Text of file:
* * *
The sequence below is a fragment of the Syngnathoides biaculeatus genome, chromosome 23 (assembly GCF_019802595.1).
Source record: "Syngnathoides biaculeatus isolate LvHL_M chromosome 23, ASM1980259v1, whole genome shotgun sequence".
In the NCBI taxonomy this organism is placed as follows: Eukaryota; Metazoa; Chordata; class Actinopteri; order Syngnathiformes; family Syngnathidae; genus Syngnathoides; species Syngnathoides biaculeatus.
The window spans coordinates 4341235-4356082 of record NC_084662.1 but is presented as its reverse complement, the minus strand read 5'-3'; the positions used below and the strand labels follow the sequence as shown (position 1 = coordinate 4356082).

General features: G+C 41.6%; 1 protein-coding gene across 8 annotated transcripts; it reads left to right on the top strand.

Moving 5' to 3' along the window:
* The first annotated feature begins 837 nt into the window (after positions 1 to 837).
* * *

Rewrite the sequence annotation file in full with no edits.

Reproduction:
The sequence below is a fragment of the Syngnathoides biaculeatus genome, chromosome 23 (assembly GCF_019802595.1).
Source record: "Syngnathoides biaculeatus isolate LvHL_M chromosome 23, ASM1980259v1, whole genome shotgun sequence".
In the NCBI taxonomy this organism is placed as follows: Eukaryota; Metazoa; Chordata; class Actinopteri; order Syngnathiformes; family Syngnathidae; genus Syngnathoides; species Syngnathoides biaculeatus.
The window spans coordinates 4341235-4356082 of record NC_084662.1 but is presented as its reverse complement, the minus strand read 5'-3'; the positions used below and the strand labels follow the sequence as shown (position 1 = coordinate 4356082).

General features: G+C 41.6%; 1 protein-coding gene across 8 annotated transcripts; it reads left to right on the top strand.

Moving 5' to 3' along the window:
* The first annotated feature begins 837 nt into the window (after positions 1 to 837).